A Walk in the Clouds, 1995
Keanu Reeves stars in this gloriously photographed drama (shot at Peter Hayward’s Sonoma, California, ranch) about a Mexican winemaking family in post World War II United States. Reeves, as traveling salesman Paul Sutton, meets unmarried and pregnant Victoria Aragon (Aitana Sánchez-Gijón) who is returning home from college. Victoria fears what her “old-world” father (Anthony Quinn) will do upon learning of her pregnancy, so good Samaritan Paul agrees to temporarily pose as her husband while she confronts her dad. You know he’s going to fall in love with her, but there’s a catch—Paul is already married! Rated PG-13.

Babette’s Feast, 1987
“We had no bad intentions ... we had no idea where it might lead. And now we have exposed ourselves
to dangerous or, even maybe evil, powers.” Champagne and caviar, evil powers? It seems so to this small religious sect in 19th century Denmark, who agree to “lose all sense of taste” before a lavish French dinner celebrating the 100th birthday of their founder. That’s showing some gratitude to housekeeper Babette, the former head chef of the famed Café Anglais in Paris, who has offered to prepare the dinner and subsequently spends all her lottery winnings importing some of France’s greatest delicacies. Fortunately, copious amounts of Amontillado, Veuve Clicquot and Clos de Vougeot, coupled with Babette’s fabulous cuisine, help the parishioners not only to appreciate this wonderful effort but also mend a lifetime of petty grievances. Hallelujah! Rated G.

Philadelphia Story, 1940
Is Philadelphia society’s marriage event of the year in jeopardy? It seems so when tea-toddling Tracy
Lord (Katherine Hepburn) succumbs to bottles of Champagne on her wedding eve, setting off a chain reaction of plot twists in this sharply-written, sophisticated comedy. Will she marry her intended, or tabloid reporter Macaulay Connor (James Stewart), or someone else waiting in the wings?  A must view for fans of Hepburn, Stewart, and Cary Grant. Rated G.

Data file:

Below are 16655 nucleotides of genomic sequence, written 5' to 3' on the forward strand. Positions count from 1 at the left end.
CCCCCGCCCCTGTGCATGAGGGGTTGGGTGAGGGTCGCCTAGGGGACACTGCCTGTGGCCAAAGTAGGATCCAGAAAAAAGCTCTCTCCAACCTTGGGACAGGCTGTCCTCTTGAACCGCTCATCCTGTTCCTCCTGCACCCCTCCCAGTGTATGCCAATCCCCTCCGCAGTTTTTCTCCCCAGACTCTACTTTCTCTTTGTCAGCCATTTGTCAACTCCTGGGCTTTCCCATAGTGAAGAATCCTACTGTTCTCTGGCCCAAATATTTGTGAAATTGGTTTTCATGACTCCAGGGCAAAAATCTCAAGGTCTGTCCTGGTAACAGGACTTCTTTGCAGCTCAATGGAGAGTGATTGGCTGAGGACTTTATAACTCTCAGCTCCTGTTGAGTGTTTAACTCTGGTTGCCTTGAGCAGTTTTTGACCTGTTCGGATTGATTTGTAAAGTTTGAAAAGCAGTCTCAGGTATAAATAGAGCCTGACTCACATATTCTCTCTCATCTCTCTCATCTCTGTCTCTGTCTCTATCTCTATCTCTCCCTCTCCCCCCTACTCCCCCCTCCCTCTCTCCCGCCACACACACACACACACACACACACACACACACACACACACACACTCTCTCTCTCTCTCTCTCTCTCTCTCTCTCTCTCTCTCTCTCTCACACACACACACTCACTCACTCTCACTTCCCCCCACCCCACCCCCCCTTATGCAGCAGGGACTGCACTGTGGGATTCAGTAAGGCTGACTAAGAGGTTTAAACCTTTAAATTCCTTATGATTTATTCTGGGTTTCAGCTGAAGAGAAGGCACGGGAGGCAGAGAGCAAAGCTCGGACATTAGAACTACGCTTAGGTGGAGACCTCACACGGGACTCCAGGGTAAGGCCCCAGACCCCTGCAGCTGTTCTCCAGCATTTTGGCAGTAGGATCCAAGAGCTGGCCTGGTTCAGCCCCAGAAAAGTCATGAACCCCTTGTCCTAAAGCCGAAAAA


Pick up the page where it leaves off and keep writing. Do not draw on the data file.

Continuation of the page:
Disclosure, 1994
Aided by a hard-to-find bottle of Chardonnay, Meredith (Demi Moore) seduces ex-lover and current underling Tom (Michael Douglas) in this drama about sexual harassment in the corporate world of high-tech. Things become complicated in the ensuing “he said/she said” harassment suit, especially since it puts a multi-million dollar merger deal at peril. Though Jayson Pahlmeyer’s '91 Chardonnay received minor billing as the wine, its casting none-the-less helped to catapult it to star status. Look for Donald Sutherland in a great supporting role. Rated R.

Year of the Comet, 1992
Charming yet disjointed romantic comedy about an extraordinarily rare comet vintage (1811) Château Lafite-Rothschild and its odd association with a secret biotech formula. Starring Penelope Ann Miller,
Tim Daly and Louis Jourdan (in his final film), Year of the Comet takes us from London and the Scottish Highlands to the Côte d’Azur while leaving banal dialogue and head-scratching scene segues in its
wake—not to mention some of the most boring chases ever filmed. Not exactly what one would expect from director Peter Yates (Bullitt, Breaking Away), you know? That said, there are worse ways to spend a rainy afternoon. Enjoy the beautiful cinematography and an endearing Ms. Miller. Rated PG-13.

Dumbo, 1940
Poor Dumbo. He’s been separated from his mother, spurned by his peers and humiliated by circus clowns. Just when it seems things can’t get any worse, a bottle of accidentally-consumed Champagne sends him into an inebriated evening filled with pink elephants. Is it really as bad as it seems, or can our little hero vindicate himself? Hey, it’s a Disney movie—what do you think? Rated G.

Sideways, 2004
A study of mid-life crisis as two long-time friends embark on a part bachelor party/part male bonding road trip to California’s Central Coast wine country. Paul Giamatti, as Miles, and Thomas Haden Church, as Jack, play their roles to perfection in this oenophile’s version of The Odd Couple. Oscar winner for best screenplay and a best picture nominee, Sideways did wonders for Santa Ynez Valley tourism and sales of Pinot Noir while sending sales of Merlot (“I’m not drinking any @#%&! Merlot”) into a tailspin. Look for Virginia Madsen and Sandra Oh in supporting roles. Rated R.

TIMEFORWINE.COM (WEBSITE)
Copy